Carinity calls for voters to prioritise aged care

For the first time in over 40 years, aged care is one of the major issues on the political agenda. Ahead of the Federal Election on May 21, Carinity is encouraged by the public support for Australia’s aged care industry and its dedicated workers.


Aged care nurses Jenny Boettcher and Derek Or with 103-year-old Carinity Wishart Gardens resident Peggy Muller
Aged care is firmly on the agenda for the Federal Election on May 21.

Polling undertaken by YouGov found aged care policy is an ‘important issue’ for 83% of Australian voters in deciding how they will vote at the election. Three in ten voters (29%) say aged care policy will be a ‘very important issue’ in their decision.

Lee Beames, father of Carinity Brookfield Green aged care resident Brian Beames, 97, supports changes to Australia’s aged care system and wants the next Federal Government to “make change happen”.

“I think most people have the view that making changes to the aged care system has all been thought about for a long time, and the issues and potential solutions known, but not enough gets done. The big issue is actually to stop the endless talking and have change happen,” Lee said.

“The needs of a lot of people living in aged care are just so high. What needs to be done is not only more adequate and sustainable funding for the sector but ensuring staff receive much better pay, reflecting an increased respect and value for the very important and skilled work they provide, and ultimately the value and compassion we have for our elderly.”


Lee Beames wishes to see changes to Australia's aged care system which supports his father, Brian Beames.
Lee Beames wishes to see changes to Australia’s aged care system which supports seniors such as his father, Brian Beames.

Michelle Kent wishes there was “more support for families and carers of people living with dementia”, such as her 93-year-old mother, Beryl Owen, who lives at Carinity Cedarbrook aged care community.

“Finding out my mum had dementia was also a diagnosis for me. I didn’t know how complex caring for her would be and how my whole life was also going to change,” Michelle said.

Michelle said Carinity Cedarbrook on the Gold Coast, with 16 beds in its dementia care area, is an “amazing” care model she would like to see replicated more widely.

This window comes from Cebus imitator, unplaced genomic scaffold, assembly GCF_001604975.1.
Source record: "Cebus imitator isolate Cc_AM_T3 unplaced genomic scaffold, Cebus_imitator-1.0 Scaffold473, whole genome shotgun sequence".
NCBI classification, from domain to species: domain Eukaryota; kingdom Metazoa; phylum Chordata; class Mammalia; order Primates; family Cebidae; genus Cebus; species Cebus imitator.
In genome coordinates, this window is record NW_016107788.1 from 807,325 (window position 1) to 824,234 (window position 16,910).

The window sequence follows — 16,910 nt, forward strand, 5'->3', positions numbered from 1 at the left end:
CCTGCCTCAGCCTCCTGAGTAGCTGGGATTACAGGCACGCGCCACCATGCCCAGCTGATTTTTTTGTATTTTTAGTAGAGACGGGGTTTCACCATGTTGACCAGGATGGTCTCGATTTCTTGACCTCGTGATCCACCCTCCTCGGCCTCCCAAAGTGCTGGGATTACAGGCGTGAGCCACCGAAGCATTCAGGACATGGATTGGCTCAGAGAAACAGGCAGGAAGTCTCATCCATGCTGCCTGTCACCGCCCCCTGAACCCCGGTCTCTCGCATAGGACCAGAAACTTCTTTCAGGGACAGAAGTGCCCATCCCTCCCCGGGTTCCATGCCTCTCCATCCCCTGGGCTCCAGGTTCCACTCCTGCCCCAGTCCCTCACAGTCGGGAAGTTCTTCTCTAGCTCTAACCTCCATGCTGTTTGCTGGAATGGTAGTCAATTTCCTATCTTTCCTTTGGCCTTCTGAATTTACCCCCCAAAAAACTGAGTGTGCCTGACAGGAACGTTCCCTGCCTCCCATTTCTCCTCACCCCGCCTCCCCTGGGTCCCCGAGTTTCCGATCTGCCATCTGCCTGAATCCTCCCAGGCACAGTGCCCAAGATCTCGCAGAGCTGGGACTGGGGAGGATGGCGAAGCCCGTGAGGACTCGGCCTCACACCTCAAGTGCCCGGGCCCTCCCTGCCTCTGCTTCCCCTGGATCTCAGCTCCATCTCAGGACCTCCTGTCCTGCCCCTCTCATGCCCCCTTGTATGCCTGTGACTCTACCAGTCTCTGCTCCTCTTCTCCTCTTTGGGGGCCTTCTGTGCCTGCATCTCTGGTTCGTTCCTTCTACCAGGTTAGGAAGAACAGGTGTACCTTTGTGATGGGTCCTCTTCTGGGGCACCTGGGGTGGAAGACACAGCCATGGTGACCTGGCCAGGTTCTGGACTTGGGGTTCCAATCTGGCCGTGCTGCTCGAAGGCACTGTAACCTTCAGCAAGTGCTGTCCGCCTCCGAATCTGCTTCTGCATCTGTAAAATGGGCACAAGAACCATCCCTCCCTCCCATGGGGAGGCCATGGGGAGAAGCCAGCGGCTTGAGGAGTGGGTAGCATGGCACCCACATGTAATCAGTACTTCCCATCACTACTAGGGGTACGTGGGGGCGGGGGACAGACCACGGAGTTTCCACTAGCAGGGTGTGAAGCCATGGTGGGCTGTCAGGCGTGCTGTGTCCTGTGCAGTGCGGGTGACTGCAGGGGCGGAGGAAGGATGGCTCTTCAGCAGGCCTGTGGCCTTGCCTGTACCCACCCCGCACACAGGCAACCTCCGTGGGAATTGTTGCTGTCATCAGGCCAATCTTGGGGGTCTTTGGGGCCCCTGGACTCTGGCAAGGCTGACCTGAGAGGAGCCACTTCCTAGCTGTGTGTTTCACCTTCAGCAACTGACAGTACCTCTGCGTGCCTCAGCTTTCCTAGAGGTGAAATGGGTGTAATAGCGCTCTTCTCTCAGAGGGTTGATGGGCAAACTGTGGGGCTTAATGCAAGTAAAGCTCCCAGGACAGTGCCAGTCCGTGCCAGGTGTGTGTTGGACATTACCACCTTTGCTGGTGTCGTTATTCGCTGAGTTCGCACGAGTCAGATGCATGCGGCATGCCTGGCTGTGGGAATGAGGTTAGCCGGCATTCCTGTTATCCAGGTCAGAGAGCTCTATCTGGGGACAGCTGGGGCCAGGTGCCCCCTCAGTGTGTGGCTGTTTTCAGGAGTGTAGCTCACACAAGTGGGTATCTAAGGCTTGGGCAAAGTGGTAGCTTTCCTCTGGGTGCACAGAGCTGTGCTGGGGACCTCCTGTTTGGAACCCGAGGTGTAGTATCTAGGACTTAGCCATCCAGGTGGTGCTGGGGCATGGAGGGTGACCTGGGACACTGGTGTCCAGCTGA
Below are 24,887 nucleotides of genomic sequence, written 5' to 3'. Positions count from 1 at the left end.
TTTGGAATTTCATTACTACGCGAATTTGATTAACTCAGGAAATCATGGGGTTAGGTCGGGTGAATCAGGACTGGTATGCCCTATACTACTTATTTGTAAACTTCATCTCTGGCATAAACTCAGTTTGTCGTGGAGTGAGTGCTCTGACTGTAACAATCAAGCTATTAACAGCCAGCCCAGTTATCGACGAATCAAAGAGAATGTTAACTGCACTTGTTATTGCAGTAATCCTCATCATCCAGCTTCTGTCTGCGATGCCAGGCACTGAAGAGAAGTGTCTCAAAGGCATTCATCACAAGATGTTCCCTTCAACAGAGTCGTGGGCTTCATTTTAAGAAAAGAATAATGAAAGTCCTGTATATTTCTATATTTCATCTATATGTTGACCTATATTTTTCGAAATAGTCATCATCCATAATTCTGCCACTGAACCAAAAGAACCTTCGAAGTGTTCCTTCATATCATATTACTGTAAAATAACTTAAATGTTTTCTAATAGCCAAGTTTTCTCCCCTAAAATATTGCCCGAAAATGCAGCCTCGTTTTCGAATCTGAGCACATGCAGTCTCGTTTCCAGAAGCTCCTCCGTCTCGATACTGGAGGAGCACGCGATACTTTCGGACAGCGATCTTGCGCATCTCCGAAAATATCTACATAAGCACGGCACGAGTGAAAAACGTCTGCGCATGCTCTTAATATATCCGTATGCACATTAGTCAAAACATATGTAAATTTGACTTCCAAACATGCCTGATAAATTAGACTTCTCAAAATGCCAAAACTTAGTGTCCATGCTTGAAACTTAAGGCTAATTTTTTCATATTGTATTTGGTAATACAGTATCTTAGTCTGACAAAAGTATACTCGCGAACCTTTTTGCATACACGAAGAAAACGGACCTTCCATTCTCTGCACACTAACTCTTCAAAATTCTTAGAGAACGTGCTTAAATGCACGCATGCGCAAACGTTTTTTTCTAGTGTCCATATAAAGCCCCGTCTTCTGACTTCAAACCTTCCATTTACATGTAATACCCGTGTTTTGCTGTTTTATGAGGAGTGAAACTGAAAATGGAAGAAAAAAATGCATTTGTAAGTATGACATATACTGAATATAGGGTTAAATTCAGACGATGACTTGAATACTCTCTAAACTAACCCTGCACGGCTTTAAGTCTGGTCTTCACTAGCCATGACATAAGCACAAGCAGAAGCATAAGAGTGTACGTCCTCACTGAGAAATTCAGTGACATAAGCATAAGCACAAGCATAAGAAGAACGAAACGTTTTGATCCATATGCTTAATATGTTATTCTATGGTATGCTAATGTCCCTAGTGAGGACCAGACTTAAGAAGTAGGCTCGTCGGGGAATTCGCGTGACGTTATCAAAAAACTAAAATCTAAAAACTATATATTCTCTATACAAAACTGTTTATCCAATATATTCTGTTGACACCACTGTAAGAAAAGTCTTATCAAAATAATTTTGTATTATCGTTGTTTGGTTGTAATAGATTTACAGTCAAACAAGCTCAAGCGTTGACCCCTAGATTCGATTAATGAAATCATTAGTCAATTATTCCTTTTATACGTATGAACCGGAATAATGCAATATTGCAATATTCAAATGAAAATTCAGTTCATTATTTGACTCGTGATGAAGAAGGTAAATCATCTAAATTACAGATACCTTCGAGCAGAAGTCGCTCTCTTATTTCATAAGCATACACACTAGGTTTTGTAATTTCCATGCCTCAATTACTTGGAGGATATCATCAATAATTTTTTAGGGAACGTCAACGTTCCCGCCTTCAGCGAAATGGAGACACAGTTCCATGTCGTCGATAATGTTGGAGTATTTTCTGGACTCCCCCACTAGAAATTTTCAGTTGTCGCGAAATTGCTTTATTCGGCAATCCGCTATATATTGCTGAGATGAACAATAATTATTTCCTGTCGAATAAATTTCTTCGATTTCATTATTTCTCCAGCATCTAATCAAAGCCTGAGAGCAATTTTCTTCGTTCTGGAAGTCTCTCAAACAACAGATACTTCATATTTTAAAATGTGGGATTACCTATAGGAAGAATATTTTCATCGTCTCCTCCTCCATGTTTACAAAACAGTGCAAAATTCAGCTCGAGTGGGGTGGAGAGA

“Funding is needed to build more dementia-specific homes that cater for smaller numbers of residents, allowing residents requiring similar levels of care to be grouped together so that staff can better target their social and physical needs,” she said.

Carinity CEO Jon Campbell is urging the community to make aged care a priority in this election and vote for the political party that will do the right thing by older Australians and the industry and staff that care for them.

“The Royal Commission into Aged Care Quality and Safety showed there needs to be systematic changes to Australia’s aged care industry. With the election looming and candidates seeking votes, now is the time for people who are concerned about the care of Australia’s seniors to have their voices heard,” Jon said.

Carinity is supporting It’s Time to Care About Aged Care, a nationwide call to reform Australia’s aged care system. The campaign is spearheaded by the Australian Aged Care Collaboration, a group of industry peak bodies including Baptist Care Australia, of which Carinity is a member.

Australians who are concerned about the state of our aged care system can sign the petition online at CareAboutAgedCare.org.au.

NOTE: Some photographs in this article were taken prior to the introduction of the Queensland Government’s COVID-19 mask mandate.

/Public Release. This material from the originating organization/author(s) may be of a point-in-time nature, edited for clarity, style and length. The views and opinions expressed are those of the author(s).View in full here.